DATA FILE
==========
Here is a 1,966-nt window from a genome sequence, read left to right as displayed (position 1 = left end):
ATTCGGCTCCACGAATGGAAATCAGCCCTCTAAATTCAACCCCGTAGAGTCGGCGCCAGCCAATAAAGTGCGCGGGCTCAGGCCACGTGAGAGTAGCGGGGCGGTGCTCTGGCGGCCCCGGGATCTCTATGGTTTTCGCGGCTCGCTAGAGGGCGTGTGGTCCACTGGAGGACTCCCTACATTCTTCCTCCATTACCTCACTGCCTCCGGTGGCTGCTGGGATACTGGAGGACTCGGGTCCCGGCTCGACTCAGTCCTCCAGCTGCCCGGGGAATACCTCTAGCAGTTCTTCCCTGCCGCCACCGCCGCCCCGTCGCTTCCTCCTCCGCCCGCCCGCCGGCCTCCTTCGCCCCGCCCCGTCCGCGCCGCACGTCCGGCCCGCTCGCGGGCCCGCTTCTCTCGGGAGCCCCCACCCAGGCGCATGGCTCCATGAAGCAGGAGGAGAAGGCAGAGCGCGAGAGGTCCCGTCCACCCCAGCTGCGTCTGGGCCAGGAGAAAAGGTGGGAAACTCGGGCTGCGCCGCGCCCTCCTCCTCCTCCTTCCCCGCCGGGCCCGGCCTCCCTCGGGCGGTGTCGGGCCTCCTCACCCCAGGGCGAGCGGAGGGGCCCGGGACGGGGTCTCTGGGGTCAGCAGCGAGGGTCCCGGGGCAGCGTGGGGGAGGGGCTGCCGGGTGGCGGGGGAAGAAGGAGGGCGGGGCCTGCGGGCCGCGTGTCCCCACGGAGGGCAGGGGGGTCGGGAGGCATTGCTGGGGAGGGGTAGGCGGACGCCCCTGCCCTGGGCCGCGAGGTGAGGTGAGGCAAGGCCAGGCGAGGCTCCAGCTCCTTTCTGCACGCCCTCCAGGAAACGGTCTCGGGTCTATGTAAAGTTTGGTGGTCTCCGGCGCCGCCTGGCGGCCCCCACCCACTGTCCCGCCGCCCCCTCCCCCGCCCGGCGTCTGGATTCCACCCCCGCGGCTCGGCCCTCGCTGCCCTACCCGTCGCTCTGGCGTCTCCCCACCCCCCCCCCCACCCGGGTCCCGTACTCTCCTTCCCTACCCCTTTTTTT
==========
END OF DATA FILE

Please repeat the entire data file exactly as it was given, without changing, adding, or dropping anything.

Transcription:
Here is a 1,966-nt window from a genome sequence, read left to right as displayed (position 1 = left end):
ATTCGGCTCCACGAATGGAAATCAGCCCTCTAAATTCAACCCCGTAGAGTCGGCGCCAGCCAATAAAGTGCGCGGGCTCAGGCCACGTGAGAGTAGCGGGGCGGTGCTCTGGCGGCCCCGGGATCTCTATGGTTTTCGCGGCTCGCTAGAGGGCGTGTGGTCCACTGGAGGACTCCCTACATTCTTCCTCCATTACCTCACTGCCTCCGGTGGCTGCTGGGATACTGGAGGACTCGGGTCCCGGCTCGACTCAGTCCTCCAGCTGCCCGGGGAATACCTCTAGCAGTTCTTCCCTGCCGCCACCGCCGCCCCGTCGCTTCCTCCTCCGCCCGCCCGCCGGCCTCCTTCGCCCCGCCCCGTCCGCGCCGCACGTCCGGCCCGCTCGCGGGCCCGCTTCTCTCGGGAGCCCCCACCCAGGCGCATGGCTCCATGAAGCAGGAGGAGAAGGCAGAGCGCGAGAGGTCCCGTCCACCCCAGCTGCGTCTGGGCCAGGAGAAAAGGTGGGAAACTCGGGCTGCGCCGCGCCCTCCTCCTCCTCCTTCCCCGCCGGGCCCGGCCTCCCTCGGGCGGTGTCGGGCCTCCTCACCCCAGGGCGAGCGGAGGGGCCCGGGACGGGGTCTCTGGGGTCAGCAGCGAGGGTCCCGGGGCAGCGTGGGGGAGGGGCTGCCGGGTGGCGGGGGAAGAAGGAGGGCGGGGCCTGCGGGCCGCGTGTCCCCACGGAGGGCAGGGGGGTCGGGAGGCATTGCTGGGGAGGGGTAGGCGGACGCCCCTGCCCTGGGCCGCGAGGTGAGGTGAGGCAAGGCCAGGCGAGGCTCCAGCTCCTTTCTGCACGCCCTCCAGGAAACGGTCTCGGGTCTATGTAAAGTTTGGTGGTCTCCGGCGCCGCCTGGCGGCCCCCACCCACTGTCCCGCCGCCCCCTCCCCCGCCCGGCGTCTGGATTCCACCCCCGCGGCTCGGCCCTCGCTGCCCTACCCGTCGCTCTGGCGTCTCCCCACCCCCCCCCCCACCCGGGTCCCGTACTCTCCTTCCCTACCCCTTTTTTT